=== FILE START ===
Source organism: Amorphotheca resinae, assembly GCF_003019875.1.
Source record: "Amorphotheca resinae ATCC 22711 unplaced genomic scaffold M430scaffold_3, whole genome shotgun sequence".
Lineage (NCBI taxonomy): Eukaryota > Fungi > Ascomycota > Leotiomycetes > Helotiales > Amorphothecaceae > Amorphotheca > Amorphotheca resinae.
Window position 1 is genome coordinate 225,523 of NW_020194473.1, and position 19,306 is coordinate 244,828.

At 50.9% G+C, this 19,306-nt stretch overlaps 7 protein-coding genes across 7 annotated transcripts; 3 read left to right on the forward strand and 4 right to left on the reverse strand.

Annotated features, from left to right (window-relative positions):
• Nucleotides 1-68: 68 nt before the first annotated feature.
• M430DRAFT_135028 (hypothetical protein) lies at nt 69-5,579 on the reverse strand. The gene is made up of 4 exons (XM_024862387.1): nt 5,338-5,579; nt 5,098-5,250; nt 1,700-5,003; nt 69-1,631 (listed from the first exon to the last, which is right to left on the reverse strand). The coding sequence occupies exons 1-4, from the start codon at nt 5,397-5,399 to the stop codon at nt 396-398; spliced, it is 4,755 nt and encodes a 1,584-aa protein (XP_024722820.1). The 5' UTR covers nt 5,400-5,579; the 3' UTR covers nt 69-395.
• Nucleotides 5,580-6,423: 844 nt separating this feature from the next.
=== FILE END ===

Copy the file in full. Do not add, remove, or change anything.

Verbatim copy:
Source organism: Amorphotheca resinae, assembly GCF_003019875.1.
Source record: "Amorphotheca resinae ATCC 22711 unplaced genomic scaffold M430scaffold_3, whole genome shotgun sequence".
Lineage (NCBI taxonomy): Eukaryota > Fungi > Ascomycota > Leotiomycetes > Helotiales > Amorphothecaceae > Amorphotheca > Amorphotheca resinae.
Window position 1 is genome coordinate 225,523 of NW_020194473.1, and position 19,306 is coordinate 244,828.

At 50.9% G+C, this 19,306-nt stretch overlaps 7 protein-coding genes across 7 annotated transcripts; 3 read left to right on the forward strand and 4 right to left on the reverse strand.

Annotated features, from left to right (window-relative positions):
• Nucleotides 1-68: 68 nt before the first annotated feature.
• M430DRAFT_135028 (hypothetical protein) lies at nt 69-5,579 on the reverse strand. The gene is made up of 4 exons (XM_024862387.1): nt 5,338-5,579; nt 5,098-5,250; nt 1,700-5,003; nt 69-1,631 (listed from the first exon to the last, which is right to left on the reverse strand). The coding sequence occupies exons 1-4, from the start codon at nt 5,397-5,399 to the stop codon at nt 396-398; spliced, it is 4,755 nt and encodes a 1,584-aa protein (XP_024722820.1). The 5' UTR covers nt 5,400-5,579; the 3' UTR covers nt 69-395.
• Nucleotides 5,580-6,423: 844 nt separating this feature from the next.